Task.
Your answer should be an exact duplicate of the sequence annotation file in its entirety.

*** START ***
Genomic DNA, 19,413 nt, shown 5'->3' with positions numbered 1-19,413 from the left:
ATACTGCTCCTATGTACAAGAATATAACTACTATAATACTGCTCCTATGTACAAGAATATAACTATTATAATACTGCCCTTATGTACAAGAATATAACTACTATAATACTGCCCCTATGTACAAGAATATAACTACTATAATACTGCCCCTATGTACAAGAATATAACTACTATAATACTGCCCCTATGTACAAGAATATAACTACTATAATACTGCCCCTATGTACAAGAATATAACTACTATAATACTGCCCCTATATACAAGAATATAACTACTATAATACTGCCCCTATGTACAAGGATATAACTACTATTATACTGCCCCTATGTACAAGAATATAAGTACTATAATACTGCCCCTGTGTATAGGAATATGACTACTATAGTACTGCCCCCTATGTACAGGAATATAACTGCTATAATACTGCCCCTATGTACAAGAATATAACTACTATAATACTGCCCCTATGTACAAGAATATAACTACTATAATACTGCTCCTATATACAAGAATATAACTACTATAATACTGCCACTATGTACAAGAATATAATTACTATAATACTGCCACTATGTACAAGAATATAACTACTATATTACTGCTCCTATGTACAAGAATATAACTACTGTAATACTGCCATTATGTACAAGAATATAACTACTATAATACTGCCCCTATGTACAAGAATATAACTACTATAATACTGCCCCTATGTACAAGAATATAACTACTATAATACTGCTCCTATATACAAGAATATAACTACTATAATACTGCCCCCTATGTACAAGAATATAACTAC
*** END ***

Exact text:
Genomic DNA, 19,413 nt, shown 5'->3' with positions numbered 1-19,413 from the left:
ATACTGCTCCTATGTACAAGAATATAACTACTATAATACTGCTCCTATGTACAAGAATATAACTATTATAATACTGCCCTTATGTACAAGAATATAACTACTATAATACTGCCCCTATGTACAAGAATATAACTACTATAATACTGCCCCTATGTACAAGAATATAACTACTATAATACTGCCCCTATGTACAAGAATATAACTACTATAATACTGCCCCTATGTACAAGAATATAACTACTATAATACTGCCCCTATATACAAGAATATAACTACTATAATACTGCCCCTATGTACAAGGATATAACTACTATTATACTGCCCCTATGTACAAGAATATAAGTACTATAATACTGCCCCTGTGTATAGGAATATGACTACTATAGTACTGCCCCCTATGTACAGGAATATAACTGCTATAATACTGCCCCTATGTACAAGAATATAACTACTATAATACTGCCCCTATGTACAAGAATATAACTACTATAATACTGCTCCTATATACAAGAATATAACTACTATAATACTGCCACTATGTACAAGAATATAATTACTATAATACTGCCACTATGTACAAGAATATAACTACTATATTACTGCTCCTATGTACAAGAATATAACTACTGTAATACTGCCATTATGTACAAGAATATAACTACTATAATACTGCCCCTATGTACAAGAATATAACTACTATAATACTGCCCCTATGTACAAGAATATAACTACTATAATACTGCTCCTATATACAAGAATATAACTACTATAATACTGCCCCCTATGTACAAGAATATAACTAC